The Printing Industry

Article excerpt

Meeting change in technology with capital investment

he printing industry is America's biggest small manufacturing business. More than 52,000 printers operate throughout the 50 states, creating one of the most geographically dispersed manufacturing sectors in the country. Virtually every state, county and city has sizable printing industries.

But the average printing company is small; most employ fewer than 20 people. Because of that fact, the industry's prominence perhaps doesn't reflect its overall economic clout. Printing employed more than a million people last year and shipped goods worth more than $132 billion.

The industry is made up of large, medium and small firms ranging in annual sales from thousands to billions of dollars. Most printing companies are small businesses that generate significant jobs in their local communities. The average printing company posted $2.4 million in sales last year, a period that recorded 8 percent growth over the previous year.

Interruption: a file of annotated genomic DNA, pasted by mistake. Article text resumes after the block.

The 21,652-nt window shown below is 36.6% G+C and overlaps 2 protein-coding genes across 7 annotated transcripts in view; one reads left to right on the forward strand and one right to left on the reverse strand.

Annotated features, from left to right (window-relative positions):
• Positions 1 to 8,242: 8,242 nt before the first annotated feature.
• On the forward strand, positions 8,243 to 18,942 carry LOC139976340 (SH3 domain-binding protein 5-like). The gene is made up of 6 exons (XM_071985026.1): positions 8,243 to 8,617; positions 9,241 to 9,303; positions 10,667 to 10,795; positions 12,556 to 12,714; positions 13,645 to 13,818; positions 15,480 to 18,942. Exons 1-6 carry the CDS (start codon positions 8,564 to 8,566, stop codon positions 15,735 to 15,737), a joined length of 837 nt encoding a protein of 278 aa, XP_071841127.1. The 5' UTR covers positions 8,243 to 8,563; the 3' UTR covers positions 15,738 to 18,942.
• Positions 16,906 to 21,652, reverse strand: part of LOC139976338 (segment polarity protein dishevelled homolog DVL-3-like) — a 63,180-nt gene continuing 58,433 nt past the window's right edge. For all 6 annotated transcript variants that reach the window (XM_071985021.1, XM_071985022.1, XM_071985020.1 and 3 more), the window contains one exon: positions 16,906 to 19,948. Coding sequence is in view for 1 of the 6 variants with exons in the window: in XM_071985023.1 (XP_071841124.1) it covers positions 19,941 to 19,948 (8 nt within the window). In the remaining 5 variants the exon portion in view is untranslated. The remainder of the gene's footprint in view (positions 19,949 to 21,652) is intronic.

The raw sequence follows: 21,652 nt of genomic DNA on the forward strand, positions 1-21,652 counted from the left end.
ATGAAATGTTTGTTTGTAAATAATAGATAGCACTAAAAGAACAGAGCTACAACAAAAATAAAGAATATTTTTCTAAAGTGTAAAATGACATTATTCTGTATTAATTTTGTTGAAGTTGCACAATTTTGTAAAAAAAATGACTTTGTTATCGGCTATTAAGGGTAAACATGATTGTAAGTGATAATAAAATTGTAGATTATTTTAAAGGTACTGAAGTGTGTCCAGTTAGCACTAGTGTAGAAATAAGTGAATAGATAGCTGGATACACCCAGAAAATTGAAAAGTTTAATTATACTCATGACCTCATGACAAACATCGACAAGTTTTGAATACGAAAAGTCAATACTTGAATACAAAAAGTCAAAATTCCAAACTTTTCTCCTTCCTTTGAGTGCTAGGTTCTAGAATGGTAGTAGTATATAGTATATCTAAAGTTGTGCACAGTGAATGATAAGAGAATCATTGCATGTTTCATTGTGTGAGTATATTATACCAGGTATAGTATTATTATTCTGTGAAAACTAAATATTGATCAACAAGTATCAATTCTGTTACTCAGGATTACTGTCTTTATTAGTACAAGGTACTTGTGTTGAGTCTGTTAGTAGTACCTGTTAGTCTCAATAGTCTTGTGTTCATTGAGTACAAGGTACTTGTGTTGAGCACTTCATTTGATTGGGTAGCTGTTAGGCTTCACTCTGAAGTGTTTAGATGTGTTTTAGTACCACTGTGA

Six broad sectors make up most of the printing services industry provides: commercial printing; forms, labels and tags printing; greeting cards printing; speciality printing; packaging printing; and trade services.

The printing industry is also capital intensive. It generates equipment purchases totaling more than $2 billion each year, present ing community bankers with significant lending opportunities.

Hard hit by the 1990-91 recession, the printing industry's performance has made a steady recovery since then After trending downward in the 1980s, the average printing company's profit before taxes on sales hit a low mark of less than 2 percent in 1991. …